It is the most efficient bike I have ever experienced by far climbing hills. It is now a genuinely welcome challenge. It is equipped with a 26/36 double with a rear 11-42t cassette. I find this gearing to be highly useful for trail use.
I wouldn't go rigid with a steel fork on a crabon frame I would go with a carbon fork (as generally they are set up for a mountain bike and suspension correction) but I would rather just have a suspension fork.

SR Suntour makes an OK fork but they aren't Madea Industries they are a different company. The original SunTour made some great stuff but nothing suspension wise as that really hadn't existed quite yet.
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Old 09-09-21, 09:01 PM
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Racing bikes do like to go fast. Enjoy it.

Reba is good. It's a nice chassis with average guts. All the parts have a part number, and it can be upgraded. This makes it a step up on the various "Gold" forks which have similar guts but can't be upgraded and only have rebuild kits available, not replacement parts. So, if you want a longer steerer you can buy the uppers and get one that hasn't been cut. At least in theory, you know how it's been this year. If you are coming from a Suntour fork with no damping at all, it's going to seem pretty great and you might be pleased enough to leave it alone. But if you want to upgrade further you can use the Charger damper from the SID.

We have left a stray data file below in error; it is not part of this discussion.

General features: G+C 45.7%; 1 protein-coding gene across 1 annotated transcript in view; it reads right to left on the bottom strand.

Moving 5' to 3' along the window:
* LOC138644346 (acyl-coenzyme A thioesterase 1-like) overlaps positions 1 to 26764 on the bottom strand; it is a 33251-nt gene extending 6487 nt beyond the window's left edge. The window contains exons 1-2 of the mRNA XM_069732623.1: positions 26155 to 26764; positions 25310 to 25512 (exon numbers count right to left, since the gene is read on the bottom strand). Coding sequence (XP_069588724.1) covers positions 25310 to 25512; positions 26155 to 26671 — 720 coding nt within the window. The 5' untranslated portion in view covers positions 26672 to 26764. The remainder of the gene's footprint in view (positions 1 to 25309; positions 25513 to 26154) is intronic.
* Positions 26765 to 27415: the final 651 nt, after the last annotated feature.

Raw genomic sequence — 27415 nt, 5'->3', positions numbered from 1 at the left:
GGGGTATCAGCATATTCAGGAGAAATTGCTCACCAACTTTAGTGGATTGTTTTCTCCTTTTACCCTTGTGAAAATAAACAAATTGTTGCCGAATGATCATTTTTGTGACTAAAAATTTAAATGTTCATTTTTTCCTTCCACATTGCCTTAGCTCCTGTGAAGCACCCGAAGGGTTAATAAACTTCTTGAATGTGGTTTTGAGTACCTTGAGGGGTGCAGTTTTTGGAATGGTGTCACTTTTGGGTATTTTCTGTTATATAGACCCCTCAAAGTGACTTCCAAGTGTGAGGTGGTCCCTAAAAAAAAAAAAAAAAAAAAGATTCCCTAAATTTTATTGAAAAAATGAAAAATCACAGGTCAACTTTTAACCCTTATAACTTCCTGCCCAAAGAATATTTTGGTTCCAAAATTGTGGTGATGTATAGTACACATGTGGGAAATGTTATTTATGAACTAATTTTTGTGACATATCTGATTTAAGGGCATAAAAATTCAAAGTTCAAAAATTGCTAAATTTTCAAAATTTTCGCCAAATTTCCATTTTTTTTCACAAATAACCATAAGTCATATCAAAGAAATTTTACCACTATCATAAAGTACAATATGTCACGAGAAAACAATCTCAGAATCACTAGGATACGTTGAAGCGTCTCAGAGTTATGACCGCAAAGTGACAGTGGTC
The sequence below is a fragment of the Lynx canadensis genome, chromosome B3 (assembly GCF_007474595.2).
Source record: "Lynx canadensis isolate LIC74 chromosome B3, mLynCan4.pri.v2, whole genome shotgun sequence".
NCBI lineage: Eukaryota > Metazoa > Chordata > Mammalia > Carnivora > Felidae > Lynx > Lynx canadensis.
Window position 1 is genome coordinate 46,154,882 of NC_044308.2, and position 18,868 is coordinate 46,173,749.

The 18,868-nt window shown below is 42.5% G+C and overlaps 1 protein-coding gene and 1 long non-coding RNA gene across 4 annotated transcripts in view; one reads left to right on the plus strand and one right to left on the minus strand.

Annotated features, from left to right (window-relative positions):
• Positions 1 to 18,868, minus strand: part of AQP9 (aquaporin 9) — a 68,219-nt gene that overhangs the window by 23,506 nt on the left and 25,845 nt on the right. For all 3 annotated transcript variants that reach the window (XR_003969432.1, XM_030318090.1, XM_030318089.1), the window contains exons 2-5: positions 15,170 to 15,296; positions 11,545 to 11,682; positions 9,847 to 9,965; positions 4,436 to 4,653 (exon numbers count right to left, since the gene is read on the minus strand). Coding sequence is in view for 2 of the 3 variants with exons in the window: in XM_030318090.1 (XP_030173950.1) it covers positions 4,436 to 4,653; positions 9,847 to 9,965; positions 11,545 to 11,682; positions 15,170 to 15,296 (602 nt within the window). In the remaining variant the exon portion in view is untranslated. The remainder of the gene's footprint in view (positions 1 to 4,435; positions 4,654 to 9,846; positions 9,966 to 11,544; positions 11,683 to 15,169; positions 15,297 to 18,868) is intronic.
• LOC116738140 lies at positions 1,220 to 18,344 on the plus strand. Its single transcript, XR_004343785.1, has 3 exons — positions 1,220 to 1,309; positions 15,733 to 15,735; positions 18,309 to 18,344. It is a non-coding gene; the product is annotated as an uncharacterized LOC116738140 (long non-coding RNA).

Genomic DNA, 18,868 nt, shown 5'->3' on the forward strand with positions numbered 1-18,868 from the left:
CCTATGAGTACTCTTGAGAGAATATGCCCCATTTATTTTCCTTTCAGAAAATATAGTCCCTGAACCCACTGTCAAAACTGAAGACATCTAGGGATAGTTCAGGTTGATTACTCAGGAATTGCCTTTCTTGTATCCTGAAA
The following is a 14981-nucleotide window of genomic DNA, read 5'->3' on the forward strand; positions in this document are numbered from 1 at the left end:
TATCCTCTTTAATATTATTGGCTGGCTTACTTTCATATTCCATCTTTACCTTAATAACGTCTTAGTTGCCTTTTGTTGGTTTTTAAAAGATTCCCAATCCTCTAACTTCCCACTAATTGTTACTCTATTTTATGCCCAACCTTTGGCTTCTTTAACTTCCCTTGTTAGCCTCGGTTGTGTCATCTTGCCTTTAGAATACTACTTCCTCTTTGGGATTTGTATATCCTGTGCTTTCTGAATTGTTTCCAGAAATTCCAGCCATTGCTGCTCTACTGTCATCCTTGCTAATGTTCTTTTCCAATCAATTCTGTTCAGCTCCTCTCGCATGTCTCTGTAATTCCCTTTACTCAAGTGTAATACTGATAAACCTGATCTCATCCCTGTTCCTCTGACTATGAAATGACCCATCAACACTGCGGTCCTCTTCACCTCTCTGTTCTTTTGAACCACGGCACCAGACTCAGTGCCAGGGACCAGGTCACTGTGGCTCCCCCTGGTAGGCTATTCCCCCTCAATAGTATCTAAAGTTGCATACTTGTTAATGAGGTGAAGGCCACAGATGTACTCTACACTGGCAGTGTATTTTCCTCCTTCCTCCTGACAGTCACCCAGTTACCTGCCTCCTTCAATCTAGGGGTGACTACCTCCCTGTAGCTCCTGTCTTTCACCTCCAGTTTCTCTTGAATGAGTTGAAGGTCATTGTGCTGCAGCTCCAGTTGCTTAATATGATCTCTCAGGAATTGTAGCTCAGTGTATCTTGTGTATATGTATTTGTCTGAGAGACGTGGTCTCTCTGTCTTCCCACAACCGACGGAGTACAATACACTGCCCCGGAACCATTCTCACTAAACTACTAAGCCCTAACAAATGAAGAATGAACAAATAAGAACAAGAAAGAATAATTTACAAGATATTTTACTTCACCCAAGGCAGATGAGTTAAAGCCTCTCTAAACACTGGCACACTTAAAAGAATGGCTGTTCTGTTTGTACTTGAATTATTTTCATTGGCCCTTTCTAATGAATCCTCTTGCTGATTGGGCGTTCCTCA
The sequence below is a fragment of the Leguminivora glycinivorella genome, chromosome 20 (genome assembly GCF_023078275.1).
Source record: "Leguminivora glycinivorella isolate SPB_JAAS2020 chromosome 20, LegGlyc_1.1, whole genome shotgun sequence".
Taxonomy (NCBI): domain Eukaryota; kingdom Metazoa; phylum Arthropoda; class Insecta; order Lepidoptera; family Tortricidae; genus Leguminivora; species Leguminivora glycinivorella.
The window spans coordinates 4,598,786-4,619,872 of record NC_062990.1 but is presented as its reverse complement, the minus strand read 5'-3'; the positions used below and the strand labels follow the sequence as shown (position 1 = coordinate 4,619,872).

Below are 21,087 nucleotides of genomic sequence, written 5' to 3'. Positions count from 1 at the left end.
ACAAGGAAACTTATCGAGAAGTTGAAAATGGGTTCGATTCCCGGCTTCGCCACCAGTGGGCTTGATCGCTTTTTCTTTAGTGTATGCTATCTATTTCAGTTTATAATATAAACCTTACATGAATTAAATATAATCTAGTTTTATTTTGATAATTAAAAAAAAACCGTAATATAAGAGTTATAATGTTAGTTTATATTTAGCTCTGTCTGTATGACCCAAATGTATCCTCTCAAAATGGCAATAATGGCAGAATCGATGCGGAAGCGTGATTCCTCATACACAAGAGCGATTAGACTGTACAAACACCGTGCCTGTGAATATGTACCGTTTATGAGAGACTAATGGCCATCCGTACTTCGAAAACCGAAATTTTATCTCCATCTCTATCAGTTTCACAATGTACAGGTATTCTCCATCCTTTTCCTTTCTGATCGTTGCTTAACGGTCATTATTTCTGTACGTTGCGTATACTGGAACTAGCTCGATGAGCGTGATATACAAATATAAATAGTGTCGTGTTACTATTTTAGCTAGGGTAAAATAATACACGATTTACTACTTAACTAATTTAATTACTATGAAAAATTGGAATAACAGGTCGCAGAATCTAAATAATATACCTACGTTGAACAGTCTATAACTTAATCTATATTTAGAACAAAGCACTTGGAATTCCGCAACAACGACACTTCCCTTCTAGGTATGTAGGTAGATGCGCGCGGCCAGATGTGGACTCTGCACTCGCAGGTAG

Marzocchi is no longer an independent brand. They went under. Fox bought the name and is putting it on less-expensive versions of their existing forks. Comparable to what you have. Ohlins is very premium and you won't see it much in the wild. I don't really know which of the smaller companies is in third place in the upper half of the market - Suntour is clearly dominant in the low end but their nicer stuff seems rare. Manitou, probably, or DVO
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Old 09-10-21, 06:17 AM
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I've got a 2013 Felt 9 twenty that I really like. It's also a great fast cross-country hardtail, though not as nice as what you got. I'm disappointed Felt gave up on MTBs this year.
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Old 09-10-21, 08:34 AM
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I'm not sure why you want to go rigid. But if you do, get a carbon fork. Whiskey makes a nice one.

https://whiskyparts.co/forks/no9-MTN-boost-lt#/
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Old 09-13-21, 10:20 AM
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Originally Posted by Darth Lefty View Post
Racing bikes do like to go fast. Enjoy it.

Reba is good. It's a nice chassis with average guts. All the parts have a part number, and it can be upgraded. This makes it a step up on the various "Gold" forks which have similar guts but can't be upgraded and only have rebuild kits available, not replacement parts. So, if you want a longer steerer you can buy the uppers and get one that hasn't been cut. At least in theory, you know how it's been this year. If you are coming from a Suntour fork with no damping at all, it's going to seem pretty great and you might be pleased enough to leave it alone. But if you want to upgrade further you can use the Charger damper from the SID.